Sitting in one of the luxury suites above the Georgia Dome crowd, you just know Green Bay general manager Ted Thompson was looking down with a Wisconsin-sized grin.
His Packers destroyed No. 1 seed Atlanta 48-21 in Saturday night's Divisional playoff game, returning the team to the NFC title game.
To understand what this victory means to this storied franchise — particularly to Thompson — you have to rewind to three years ago.
It was in 2008 when Thompson was facing the biggest decision of his career.
Four months after announcing his first of many nauseating retirements, quarterback Brett Favre told the Packers that he wanted to come back.
It was the GM's worst nightmare.
Thompson was already to move on with 2005 first-round pick Aaron Rodgers, who spent two seasons as Favre's understudy. He knew Rodgers was ready, but telling Favre he wasn't welcome back would put him in a delicate spot.
Packer fans revered No. 4. Aside from leading the franchise to a Super Bowl title in 1997 and setting numerous individual records, Favre had Green Bay in the NFC championship game the previous season.
Finally, Thompson swallowed hard before trading Favre to the N.Y. Jets, angering the majority of cheeseheads in the state of Wisconsin.
Despite the backlash, you can bet Thompson hasn't lost any sleep of his decision, even last season when Favre — as a Minnesota Viking — beat Green Bay twice before falling one game short of the Super Bowl.
Why, you ask?
Look no further than Rodgers's dissection of the Falcons. The former California standout has had several impressive performances during his time as a starting quarterback, but none are bigger than Saturday night's victory.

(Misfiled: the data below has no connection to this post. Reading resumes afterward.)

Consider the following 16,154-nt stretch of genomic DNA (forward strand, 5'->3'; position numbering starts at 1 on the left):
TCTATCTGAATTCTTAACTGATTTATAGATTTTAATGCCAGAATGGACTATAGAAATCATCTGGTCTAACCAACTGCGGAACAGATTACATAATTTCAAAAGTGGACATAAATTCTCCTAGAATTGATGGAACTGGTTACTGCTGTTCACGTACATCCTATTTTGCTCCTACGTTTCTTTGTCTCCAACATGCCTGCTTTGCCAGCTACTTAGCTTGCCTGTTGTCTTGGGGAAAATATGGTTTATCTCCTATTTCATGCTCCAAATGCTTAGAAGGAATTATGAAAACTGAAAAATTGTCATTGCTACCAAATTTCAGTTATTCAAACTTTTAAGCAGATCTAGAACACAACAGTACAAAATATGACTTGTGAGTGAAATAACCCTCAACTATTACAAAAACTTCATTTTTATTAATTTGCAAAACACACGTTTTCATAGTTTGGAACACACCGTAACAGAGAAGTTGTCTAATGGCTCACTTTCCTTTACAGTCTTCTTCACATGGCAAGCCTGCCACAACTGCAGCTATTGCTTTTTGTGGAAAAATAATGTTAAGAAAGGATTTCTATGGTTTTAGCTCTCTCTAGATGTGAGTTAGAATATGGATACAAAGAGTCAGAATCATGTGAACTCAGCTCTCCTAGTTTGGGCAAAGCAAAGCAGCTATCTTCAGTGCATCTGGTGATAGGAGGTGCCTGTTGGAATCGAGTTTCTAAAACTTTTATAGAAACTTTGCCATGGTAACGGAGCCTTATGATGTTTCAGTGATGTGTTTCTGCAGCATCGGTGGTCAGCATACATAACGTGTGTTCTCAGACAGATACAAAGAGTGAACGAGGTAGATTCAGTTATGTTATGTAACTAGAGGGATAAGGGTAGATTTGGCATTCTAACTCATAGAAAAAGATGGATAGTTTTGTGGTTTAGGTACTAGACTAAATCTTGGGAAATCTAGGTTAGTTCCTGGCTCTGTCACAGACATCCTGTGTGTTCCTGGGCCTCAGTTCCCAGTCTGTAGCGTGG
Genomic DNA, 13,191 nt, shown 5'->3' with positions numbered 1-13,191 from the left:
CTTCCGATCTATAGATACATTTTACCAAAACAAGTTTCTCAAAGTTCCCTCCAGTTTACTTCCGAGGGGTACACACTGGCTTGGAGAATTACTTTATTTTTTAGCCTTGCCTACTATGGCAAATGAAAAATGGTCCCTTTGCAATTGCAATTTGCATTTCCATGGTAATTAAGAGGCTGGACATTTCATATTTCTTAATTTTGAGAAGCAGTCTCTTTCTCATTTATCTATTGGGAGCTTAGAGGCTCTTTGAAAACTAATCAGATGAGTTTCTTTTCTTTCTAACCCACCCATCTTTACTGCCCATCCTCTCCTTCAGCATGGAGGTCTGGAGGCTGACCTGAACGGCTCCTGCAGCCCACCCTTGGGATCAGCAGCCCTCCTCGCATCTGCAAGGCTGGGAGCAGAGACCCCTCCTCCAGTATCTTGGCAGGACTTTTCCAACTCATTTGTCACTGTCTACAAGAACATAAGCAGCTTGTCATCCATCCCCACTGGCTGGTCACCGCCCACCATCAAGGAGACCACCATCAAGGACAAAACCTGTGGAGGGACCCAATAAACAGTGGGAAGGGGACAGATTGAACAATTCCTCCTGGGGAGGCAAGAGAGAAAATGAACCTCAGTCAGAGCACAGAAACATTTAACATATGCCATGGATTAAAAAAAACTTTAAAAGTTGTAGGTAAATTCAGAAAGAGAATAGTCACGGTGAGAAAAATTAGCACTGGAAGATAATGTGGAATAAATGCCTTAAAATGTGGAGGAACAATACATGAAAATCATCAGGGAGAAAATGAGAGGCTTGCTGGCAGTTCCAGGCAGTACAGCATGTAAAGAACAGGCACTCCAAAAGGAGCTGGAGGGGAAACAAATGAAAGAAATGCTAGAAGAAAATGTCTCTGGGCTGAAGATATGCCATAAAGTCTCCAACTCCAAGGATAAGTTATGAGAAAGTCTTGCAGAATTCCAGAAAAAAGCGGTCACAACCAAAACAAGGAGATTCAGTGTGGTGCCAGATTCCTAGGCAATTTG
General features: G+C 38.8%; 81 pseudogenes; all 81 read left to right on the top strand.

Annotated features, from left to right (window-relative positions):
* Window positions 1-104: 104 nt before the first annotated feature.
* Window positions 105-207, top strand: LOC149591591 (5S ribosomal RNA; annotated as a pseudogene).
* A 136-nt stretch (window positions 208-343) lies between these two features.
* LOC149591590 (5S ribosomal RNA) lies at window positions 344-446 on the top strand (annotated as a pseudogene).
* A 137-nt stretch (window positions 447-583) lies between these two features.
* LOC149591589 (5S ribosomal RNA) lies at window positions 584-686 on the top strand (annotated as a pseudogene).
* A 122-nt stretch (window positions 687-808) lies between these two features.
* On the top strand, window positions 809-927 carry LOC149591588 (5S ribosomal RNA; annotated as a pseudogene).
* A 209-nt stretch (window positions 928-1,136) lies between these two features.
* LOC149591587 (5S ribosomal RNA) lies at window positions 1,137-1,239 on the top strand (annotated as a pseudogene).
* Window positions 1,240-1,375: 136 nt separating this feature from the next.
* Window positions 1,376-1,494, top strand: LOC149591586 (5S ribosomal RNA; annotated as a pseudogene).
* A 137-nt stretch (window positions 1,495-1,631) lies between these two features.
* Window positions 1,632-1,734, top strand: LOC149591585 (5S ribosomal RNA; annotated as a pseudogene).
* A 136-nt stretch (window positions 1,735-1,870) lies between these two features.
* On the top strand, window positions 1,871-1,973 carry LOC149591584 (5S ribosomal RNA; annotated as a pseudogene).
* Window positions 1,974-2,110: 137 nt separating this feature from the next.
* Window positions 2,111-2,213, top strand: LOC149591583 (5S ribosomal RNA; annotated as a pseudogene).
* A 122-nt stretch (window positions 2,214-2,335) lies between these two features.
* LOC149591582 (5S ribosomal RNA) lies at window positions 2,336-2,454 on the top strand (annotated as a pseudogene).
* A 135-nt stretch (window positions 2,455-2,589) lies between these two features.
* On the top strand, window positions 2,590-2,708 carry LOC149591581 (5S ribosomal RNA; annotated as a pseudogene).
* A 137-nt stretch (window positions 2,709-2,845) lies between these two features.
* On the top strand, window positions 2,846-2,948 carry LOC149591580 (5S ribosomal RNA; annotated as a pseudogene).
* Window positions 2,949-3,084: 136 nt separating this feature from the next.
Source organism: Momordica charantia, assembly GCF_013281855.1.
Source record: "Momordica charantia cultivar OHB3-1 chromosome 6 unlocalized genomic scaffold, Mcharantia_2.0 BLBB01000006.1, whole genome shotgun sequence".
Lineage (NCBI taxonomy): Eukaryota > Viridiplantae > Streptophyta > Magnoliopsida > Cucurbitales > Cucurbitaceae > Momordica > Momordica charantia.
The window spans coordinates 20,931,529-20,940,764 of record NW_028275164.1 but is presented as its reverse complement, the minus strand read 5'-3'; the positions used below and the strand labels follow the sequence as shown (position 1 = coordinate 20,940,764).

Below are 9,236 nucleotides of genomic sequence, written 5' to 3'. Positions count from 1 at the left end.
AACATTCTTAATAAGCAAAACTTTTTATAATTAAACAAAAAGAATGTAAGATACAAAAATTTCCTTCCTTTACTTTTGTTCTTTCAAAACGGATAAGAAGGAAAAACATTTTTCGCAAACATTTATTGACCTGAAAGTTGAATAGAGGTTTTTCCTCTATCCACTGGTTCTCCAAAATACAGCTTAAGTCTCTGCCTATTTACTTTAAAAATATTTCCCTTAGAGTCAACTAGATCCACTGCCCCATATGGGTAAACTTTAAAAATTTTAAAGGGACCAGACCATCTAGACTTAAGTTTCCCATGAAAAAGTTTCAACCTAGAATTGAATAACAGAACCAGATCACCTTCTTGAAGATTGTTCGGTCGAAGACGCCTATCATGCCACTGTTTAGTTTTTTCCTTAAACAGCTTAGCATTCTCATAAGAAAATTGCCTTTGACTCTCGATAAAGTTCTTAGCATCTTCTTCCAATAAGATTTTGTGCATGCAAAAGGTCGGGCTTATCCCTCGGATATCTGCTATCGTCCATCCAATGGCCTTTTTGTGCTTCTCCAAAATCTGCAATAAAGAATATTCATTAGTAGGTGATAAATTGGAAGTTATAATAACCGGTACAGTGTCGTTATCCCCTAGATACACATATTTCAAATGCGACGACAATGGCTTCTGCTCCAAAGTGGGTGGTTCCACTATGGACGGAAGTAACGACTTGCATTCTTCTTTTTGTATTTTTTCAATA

This was his signature win.
In this one impressive playoff game, Rodgers showed why Green Bay drafted him six years ago, while also making everyone of San Francisco's personnel people still regret the day they ever passed on the gunslinger in favour of No. 1 overall pick Alex Smith.
Ooops. How would like to have that on your résumé?
On Saturday, Rodgers carved up the Falcons with his trademark quick release and deft accuracy, completing 31-of-36 passes for 366 yards and three touchdowns. He added another TD run for good measure.
Favre's never thrown for more yards in one playoff game.
But it's his underrated elusiveness that sets him apart from most NFL quarterbacks. It's the reason Green Bay has been able to last this long despite a lack of a consistent running game.
Rodgers's instincts continually allowed him to avoid a sack against Atlanta. On three separate scoring drives he either saved the possession by eluding a defender before roping a perfect pass on the run, or simply make a dash toward the first-down marker.
In total, he engineered four touchdowns drives of at least 80 yards.
"I felt like I was in the zone," Rodgers said.
No kidding, Aaron.
During the first half alone you threw for 234 yards and a pair of touchdowns. Of the 21 passes you attempted, only three hit the Georgia Dome turf.
You hit on all 10 third-down passes, finished with an 81.6 competition percentage, which ranks fifth-best in post-season history. You’re also one of only 15 quarterbacks to complete 31 passes in a playoff contest.
"This probably was my best performance — the stage we were on, the importance of this game," said Rodgers. "It was a good night."
His biggest fan could well be Hall of Fame quarterback Troy Aikman. The winner of three Super Bowl titles with the Dallas Cowboys was blunt in his assessment of Rodgers.
"If I was a general manager starting an NFL team today and I could take any quarterback I wanted, it would be Aaron Rodgers," Aikman, an analyst for FOX, said during the telecast.
The last time the Packers were in the NFC title game, Rodgers was standing on the frozen sideline of Lambeau Field watching Favre.
Today, the annihilation of the Falcons proves one other indisputable fact: Green Bay is now Aaron Rodgers's team.
Ted Thompson wouldn't have it any other way.